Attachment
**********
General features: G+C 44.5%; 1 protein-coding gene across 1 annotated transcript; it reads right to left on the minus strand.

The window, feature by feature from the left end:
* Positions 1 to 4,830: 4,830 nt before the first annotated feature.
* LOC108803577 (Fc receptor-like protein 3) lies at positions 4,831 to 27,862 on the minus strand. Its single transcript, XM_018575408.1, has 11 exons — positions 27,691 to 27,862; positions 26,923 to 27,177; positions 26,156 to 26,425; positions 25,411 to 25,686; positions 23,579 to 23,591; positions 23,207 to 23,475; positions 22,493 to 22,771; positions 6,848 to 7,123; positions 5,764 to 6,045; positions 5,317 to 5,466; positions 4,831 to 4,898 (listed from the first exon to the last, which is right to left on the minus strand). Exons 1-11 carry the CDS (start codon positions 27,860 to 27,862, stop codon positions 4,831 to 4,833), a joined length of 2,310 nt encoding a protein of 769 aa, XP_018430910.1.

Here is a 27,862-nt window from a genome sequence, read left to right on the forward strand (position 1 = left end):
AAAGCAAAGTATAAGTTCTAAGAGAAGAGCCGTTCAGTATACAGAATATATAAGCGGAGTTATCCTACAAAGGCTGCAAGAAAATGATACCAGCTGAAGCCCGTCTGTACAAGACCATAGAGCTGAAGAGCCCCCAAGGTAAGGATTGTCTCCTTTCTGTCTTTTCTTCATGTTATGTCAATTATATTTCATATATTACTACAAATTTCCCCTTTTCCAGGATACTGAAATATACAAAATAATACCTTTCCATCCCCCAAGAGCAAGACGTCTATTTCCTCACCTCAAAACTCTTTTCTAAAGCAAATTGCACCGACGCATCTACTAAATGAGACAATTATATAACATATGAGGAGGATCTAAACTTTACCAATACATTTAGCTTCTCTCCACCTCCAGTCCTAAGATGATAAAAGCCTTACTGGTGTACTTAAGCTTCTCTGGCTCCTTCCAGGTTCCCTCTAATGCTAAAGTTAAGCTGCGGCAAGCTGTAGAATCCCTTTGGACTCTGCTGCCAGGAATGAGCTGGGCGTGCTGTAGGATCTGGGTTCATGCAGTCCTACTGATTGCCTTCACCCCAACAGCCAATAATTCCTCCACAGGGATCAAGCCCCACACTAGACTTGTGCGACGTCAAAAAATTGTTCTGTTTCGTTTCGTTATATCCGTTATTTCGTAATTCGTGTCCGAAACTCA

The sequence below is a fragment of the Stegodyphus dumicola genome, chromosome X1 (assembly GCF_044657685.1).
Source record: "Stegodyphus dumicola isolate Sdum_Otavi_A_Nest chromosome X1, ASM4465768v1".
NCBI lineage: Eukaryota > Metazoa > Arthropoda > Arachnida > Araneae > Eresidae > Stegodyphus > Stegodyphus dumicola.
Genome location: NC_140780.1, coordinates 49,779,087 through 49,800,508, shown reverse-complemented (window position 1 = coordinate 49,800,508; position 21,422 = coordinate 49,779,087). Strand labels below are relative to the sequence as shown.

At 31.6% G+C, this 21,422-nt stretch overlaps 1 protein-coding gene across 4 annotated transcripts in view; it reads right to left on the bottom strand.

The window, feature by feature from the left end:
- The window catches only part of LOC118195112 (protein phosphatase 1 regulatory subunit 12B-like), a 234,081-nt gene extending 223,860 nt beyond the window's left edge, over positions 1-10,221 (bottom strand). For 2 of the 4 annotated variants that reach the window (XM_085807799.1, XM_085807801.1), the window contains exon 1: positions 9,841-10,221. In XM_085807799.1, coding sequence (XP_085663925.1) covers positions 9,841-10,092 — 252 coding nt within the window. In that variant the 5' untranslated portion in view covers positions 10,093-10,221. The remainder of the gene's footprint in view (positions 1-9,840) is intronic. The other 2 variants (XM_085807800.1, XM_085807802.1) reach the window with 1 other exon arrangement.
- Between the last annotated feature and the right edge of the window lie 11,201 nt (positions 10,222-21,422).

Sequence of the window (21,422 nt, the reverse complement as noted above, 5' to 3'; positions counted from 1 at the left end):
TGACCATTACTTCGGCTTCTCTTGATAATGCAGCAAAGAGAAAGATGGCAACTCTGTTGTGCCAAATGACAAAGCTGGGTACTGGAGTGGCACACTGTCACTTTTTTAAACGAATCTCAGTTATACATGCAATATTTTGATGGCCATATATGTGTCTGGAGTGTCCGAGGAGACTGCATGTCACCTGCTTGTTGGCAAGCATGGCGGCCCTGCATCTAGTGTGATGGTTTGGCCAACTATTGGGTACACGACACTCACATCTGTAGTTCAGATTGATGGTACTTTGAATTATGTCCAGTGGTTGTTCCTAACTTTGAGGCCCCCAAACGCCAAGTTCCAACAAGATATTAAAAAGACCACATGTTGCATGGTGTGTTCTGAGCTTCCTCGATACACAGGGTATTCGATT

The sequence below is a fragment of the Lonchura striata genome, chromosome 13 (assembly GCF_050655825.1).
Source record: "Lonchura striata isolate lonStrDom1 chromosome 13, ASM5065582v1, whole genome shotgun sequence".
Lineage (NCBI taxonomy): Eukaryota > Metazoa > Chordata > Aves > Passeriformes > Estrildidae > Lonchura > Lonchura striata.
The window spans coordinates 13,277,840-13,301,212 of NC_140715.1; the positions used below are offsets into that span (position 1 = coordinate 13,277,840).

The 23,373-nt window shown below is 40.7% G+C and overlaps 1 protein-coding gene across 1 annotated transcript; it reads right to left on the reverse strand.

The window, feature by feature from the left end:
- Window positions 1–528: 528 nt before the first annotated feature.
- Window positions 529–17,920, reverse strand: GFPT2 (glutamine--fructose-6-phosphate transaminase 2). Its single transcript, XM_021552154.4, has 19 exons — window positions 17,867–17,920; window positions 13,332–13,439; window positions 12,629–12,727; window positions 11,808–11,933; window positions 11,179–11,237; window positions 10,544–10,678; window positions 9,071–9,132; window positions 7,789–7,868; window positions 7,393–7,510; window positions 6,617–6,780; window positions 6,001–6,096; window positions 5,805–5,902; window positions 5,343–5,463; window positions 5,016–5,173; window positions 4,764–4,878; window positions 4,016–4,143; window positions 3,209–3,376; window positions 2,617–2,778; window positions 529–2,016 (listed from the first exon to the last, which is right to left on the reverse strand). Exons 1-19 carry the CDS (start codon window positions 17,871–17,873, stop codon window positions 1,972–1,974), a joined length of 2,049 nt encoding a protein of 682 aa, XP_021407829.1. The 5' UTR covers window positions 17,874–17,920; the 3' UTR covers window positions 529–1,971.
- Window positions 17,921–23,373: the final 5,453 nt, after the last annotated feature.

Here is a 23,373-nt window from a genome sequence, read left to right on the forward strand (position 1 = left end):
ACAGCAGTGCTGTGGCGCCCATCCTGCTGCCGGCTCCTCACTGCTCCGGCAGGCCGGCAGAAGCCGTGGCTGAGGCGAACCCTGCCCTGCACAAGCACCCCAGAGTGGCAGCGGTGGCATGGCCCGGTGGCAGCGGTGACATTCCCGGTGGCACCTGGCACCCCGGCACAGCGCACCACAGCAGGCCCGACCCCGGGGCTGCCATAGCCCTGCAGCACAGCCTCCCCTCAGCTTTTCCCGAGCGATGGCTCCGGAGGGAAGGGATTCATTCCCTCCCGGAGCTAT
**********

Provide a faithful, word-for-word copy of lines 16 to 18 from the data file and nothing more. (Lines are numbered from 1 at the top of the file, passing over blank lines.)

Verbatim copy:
TGACCATTACTTCGGCTTCTCTTGATAATGCAGCAAAGAGAAAGATGGCAACTCTGTTGTGCCAAATGACAAAGCTGGGTACTGGAGTGGCACACTGTCACTTTTTTAAACGAATCTCAGTTATACATGCAATATTTTGATGGCCATATATGTGTCTGGAGTGTCCGAGGAGACTGCATGTCACCTGCTTGTTGGCAAGCATGGCGGCCCTGCATCTAGTGTGATGGTTTGGCCAACTATTGGGTACACGACACTCACATCTGTAGTTCAGATTGATGGTACTTTGAATTATGTCCAGTGGTTGTTCCTAACTTTGAGGCCCCCAAACGCCAAGTTCCAACAAGATATTAAAAAGACCACATGTTGCATGGTGTGTTCTGAGCTTCCTCGATACACAGGGTATTCGATT

The sequence below is a fragment of the Lonchura striata genome, chromosome 13 (assembly GCF_050655825.1).
Source record: "Lonchura striata isolate lonStrDom1 chromosome 13, ASM5065582v1, whole genome shotgun sequence".